We work side by side with victims to obtain acknowledgment and redress for massive human rights violations, hold those responsible to account, reform and build democratic institutions, and prevent the recurrence of violence or repression.
Transitional justice refers to how societies respond to the legacies of massive and serious human rights violations. It asks some of the most difficult questions in law, politics, and the social sciences and grapples with innumerable dilemmas. Above all, transitional justice is about victims.
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Research Brief: Selected examples of Defence, Intelligence and Justice Investigative Reports into detention and interrogation practices.
Examples of pardons in international jurisprudence, including Inter-American Court and Commission, European Court of Human Rights, UN Treaty Bodies, and the African Commission on Human and Peoples’
Case studies on the use of pardons in Argentina, Chile, El Salvador, Peru, and South Africa.
ICTJ provides an overview of various United States Commissions of Inquiry.
States have the obligation to prevent human rights violations, investigate them, identify and punish their intellectual authors and accessories after the fact, and may not invoke existing provision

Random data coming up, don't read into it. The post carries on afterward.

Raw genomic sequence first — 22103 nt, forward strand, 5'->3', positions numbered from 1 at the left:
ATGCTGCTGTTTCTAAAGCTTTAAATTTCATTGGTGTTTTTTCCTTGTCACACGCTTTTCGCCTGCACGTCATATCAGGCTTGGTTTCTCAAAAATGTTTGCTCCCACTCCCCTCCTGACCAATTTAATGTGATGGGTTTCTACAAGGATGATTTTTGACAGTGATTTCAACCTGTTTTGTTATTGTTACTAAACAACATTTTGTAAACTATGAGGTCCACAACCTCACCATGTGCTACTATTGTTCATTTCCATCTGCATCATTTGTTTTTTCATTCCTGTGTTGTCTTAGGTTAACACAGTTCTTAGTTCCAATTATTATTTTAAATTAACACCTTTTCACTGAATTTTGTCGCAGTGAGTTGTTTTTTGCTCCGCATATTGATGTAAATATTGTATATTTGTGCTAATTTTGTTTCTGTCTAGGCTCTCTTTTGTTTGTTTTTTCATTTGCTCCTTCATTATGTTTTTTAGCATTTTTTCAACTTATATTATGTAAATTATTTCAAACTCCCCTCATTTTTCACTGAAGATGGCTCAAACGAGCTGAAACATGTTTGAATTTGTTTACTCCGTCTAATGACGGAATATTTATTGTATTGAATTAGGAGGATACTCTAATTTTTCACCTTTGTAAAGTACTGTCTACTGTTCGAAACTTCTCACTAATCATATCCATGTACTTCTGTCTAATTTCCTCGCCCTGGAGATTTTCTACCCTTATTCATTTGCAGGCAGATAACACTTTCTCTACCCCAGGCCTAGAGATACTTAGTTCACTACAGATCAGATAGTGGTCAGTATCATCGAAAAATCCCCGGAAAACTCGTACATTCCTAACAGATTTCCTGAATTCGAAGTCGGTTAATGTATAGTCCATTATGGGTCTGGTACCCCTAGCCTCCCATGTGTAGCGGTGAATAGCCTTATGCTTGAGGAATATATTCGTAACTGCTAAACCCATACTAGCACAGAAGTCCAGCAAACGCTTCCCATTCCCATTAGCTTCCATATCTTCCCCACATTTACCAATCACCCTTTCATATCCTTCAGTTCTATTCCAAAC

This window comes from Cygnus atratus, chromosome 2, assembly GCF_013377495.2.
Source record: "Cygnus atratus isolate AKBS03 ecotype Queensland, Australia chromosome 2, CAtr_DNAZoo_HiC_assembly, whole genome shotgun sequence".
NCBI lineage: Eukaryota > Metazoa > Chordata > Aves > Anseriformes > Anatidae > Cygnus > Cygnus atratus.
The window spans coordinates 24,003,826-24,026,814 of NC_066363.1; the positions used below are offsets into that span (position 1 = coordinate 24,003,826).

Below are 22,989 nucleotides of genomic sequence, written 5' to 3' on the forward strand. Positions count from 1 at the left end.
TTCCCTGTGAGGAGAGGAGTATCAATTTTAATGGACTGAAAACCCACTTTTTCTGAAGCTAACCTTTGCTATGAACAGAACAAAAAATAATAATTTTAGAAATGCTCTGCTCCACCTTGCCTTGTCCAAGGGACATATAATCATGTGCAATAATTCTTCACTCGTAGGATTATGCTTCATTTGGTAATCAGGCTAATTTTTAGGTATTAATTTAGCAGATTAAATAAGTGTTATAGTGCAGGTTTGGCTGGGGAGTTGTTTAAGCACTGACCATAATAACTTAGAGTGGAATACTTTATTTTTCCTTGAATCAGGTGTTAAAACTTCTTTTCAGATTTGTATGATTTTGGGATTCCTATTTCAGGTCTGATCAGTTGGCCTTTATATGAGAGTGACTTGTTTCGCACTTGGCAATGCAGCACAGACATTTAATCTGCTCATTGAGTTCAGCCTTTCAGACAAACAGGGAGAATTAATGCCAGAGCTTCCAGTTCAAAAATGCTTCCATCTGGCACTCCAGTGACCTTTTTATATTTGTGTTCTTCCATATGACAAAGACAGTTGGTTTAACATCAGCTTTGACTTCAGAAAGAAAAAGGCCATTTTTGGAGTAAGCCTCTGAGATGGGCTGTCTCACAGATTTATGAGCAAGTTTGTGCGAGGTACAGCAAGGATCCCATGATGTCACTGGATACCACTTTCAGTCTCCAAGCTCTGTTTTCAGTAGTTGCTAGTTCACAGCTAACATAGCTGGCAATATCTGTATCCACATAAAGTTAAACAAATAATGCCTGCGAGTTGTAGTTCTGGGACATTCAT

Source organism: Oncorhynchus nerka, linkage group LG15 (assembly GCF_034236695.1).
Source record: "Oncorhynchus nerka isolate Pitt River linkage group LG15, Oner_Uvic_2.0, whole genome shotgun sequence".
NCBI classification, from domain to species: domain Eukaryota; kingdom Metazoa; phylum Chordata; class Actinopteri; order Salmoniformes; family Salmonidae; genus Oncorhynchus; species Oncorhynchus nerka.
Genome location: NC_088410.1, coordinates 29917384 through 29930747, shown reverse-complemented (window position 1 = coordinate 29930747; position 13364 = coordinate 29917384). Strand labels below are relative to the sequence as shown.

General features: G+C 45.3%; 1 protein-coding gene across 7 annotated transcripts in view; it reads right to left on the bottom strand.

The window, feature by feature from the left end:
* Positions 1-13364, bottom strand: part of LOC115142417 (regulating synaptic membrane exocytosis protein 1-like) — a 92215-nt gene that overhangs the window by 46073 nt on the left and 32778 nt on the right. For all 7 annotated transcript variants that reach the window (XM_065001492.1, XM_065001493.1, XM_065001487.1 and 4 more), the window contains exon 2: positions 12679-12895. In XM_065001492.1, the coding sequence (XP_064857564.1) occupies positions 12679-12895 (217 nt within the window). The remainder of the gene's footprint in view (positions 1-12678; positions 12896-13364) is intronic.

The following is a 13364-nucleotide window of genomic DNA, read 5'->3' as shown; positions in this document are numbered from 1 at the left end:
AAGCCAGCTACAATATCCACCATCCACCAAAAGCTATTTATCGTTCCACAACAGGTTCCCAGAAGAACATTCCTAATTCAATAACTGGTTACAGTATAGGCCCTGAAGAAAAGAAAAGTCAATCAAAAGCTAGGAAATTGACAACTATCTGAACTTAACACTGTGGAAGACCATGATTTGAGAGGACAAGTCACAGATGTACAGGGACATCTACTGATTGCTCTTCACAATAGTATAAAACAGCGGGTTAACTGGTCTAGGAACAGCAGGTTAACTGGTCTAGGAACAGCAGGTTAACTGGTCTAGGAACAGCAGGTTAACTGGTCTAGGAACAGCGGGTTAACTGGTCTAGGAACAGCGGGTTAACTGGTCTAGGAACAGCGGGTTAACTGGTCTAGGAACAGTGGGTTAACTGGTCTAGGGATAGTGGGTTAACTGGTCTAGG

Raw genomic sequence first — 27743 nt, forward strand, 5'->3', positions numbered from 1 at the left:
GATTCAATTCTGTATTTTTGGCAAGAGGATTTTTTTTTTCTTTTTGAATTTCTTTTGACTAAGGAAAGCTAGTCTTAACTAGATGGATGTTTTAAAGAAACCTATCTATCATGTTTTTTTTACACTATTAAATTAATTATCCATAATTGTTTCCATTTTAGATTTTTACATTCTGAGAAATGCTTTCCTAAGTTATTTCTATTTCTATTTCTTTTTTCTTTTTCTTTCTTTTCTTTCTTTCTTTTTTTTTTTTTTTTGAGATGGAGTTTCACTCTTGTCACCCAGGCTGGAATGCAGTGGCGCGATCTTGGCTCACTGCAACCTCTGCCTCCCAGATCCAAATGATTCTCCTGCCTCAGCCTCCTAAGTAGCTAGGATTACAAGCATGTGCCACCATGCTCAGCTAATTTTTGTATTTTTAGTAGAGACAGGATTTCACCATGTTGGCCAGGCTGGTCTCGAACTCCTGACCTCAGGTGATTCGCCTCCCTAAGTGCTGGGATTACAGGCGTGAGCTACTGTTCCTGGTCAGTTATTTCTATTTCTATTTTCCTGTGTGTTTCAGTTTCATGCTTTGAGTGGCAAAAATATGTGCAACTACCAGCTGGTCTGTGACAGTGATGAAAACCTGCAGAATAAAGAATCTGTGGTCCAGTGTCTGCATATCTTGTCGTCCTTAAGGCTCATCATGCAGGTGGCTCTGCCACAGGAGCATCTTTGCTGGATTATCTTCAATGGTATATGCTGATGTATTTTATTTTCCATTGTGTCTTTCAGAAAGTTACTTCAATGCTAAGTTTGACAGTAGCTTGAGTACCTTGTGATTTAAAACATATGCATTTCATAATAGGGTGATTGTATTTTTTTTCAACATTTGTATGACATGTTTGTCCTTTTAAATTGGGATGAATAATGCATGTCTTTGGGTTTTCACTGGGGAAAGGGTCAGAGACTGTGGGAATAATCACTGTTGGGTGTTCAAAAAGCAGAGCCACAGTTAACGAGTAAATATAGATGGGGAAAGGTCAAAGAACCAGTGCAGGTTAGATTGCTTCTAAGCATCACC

The transitional justice mechanisms the Mexican government put in place to investigate the grave human rights violations committed before the political transition of 2000 did not achieve their aims
ICTJ provides an overview of investigative reports into detention and interrogation practices by the U.S. government.
Treatment of historical legacies of discrimination against Aboriginal groups in Canada (First Nations, Inuit, Métis) currently focuses on settlement for abuses committed against Aboriginal children
This research brief provides case studies on the use of pardons in Argentina, Chile, El Salvador, Peru and South Africa following periods of mass abuse, and highlights subsequent political and civi